Walking out of District 9 I knew I had just watched something special; it was more than a simple sci-fi film, it was a technical achievement that would make writer/director Neill Blomkamp a guy to look out for. It’s been four years since District 9’s release and Blomkamp steps up to the plate with an even more ambitious project with Elysium. For those who have seen the trailers, I’m sure like myself you were chomping at the bit as the visuals gave us hope for a film that would not only equal what District 9 did but surpass it in quality and scope.
In the late 21st century the world becomes overrun with sickness. The world’s wealthiest and influential come together to create a safe haven from disease. Elysium is the end result. A place nestled in space where everything is near perfect, a society without sickness and where citizens can simply lie in a machine and be healed by it no matter how serious the injury or sickness. It’s these very machines that those back on Earth will do whatever it takes and risk (near) certain death to place their loved ones inside to be healed.
The contrast of these two worlds is beautifully realized, and both equally seem possible realities for what is to come if we continue to evolve as we have. Make no mistake, though this is heavily touted as a sci-fi/action blockbuster, it is still a film with a message that it wants to hammer into the audience’s minds whether they like it or not.
Max (Matt Damon), is a young man who has survived in the slums of Los Angeles. Time and sickness have managed to make LA more closely resemble a third world country than the city that it is today. Though brought up by nuns who have done what they can to help the sick and dying, even at a young age he had a penchant for a life of crime, not that he aspires to be a criminal but simply as a means to survive. After serving time in prison, Max gets by doing what he can and works at a mechanical plant.
It’s on the way to work where Max is confronted by the “police” (men in uniform no longer are the enforcers of the law; instead there are robots that patrol the streets.) who with excessive force end up injuring him and results in a trip to the hospital. At the hospital he encounters his childhood friend Frey (Alice Braga, a breakout actress from the Brazilian masterpiece City of God) who is now a nurse at the hospital. Max wants to reestablish the friendship they once had, trying to reassure her that his life of crime is behind him, but Frey is hesitant considering her life is complicated as she tries to care for her daughter who is dying of leukemia.
Things unfortunately take a turn for the worse after Max suffers an accident at work that exposes him to a lethal dose of radiation and he is given only days to survive. His body is quickly deteriating, and the only thing that can save him is a ticket to Elysium, and the only man who can help him is Spider (Wagner Moura). Spider runs an organization that attempts to get illegal passengers onto Elysium, though with all of his attempts he continues to manage success.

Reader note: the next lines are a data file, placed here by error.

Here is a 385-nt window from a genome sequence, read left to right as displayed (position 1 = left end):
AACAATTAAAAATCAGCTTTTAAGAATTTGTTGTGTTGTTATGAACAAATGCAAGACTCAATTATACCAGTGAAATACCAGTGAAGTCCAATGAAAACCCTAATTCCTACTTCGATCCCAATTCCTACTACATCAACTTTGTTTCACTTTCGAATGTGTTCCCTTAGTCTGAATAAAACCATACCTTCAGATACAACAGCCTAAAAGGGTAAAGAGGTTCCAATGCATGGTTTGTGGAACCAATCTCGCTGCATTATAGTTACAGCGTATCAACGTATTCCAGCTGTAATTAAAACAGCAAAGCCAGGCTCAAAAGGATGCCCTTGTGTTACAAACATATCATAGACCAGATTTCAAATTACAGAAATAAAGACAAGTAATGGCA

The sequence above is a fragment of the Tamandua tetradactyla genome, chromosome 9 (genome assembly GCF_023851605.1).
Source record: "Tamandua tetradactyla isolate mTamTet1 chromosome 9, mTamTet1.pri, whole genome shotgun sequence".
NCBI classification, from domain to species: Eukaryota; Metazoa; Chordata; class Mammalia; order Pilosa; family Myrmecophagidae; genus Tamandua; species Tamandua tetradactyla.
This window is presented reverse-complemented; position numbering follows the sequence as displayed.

It’s Secretary of Defense Delacourt (Jodie Foster) who is in charge of keeping Elysium safe from anyone daring to enter illegally and will use deadly force when necessary. I was excited to see her step into this role, and my hopes for what she could have done with this role were high, but for me the role simply fell flat. There was a chance to make this character someone to fear, but instead that role goes to Sharlto Copley (District 9), who plays Krugar, her enforcer back on Earth. Krugar is ruthless and not afraid to do what it takes to complete the mission, whether it’s to retrieve data from an individual’s head or to kill helpless passengers trying to make it to Elysium to be healed.
As for that exoskeleton Max is geared up with for his journey to Elysium…It’s primitive in this future world, and the surgeons who apply it look more like the types you’d find in a tattoo shop than attaching devices to a nervous system that give the ability for superhuman strength. So much could have been done with the suit, but once it’s on Max, there is no period of adjustment, the two simply are one. In the sequence where we see Max put his suit to the test, it is in a one-shot opportunity where they have to take out his former employer, Carlyle (William Fichtner) and obtain his DNA data to gain access to Elysium. This sequence goes down as one of the high points of the year for me. It’s methodical, it’s bloody and relentless. Seeing Max rip through the robot guards then move on to fight Krugar and his gang as they come to Carlye’s rescue…it’s a sequence that is so ambitious and executed so well it got me excited for the possibility of what would follow.
Sadly, though, from here on the film continued on the predictable path that many movies like it have gone before. Going in I had a feeling how this movie was going to end, and it comes as no surprise when it does come to its conclusion. That’s not to say it’s not a good movie; it’s still entertaining, and I believe audiences are going to eat this up, but I still can’t help but feel let down. The effects are stunning and believable, that this technology could possibly be at our fingertips; the film does wonders on making this convincing.
Elysium is a film with a message about the division between the rich and the poor and how the right money and the right influence can keep you alive when the poor have no other choice but to suffer. But it’s the film’s final act that becomes its undoing. Does it ruin the film? No, but it still left me hanging my head as I exited the auditorium. Sure, people will feel I’m being hard and that I let expectations get in the way, but why shouldn’t I when the trailers seemed to promise so much more? I still believe Neill Blomkamp is the best thing to happen to science fiction in the past decade, and everything he does in the future I’m sure will continue to excite me for what could be.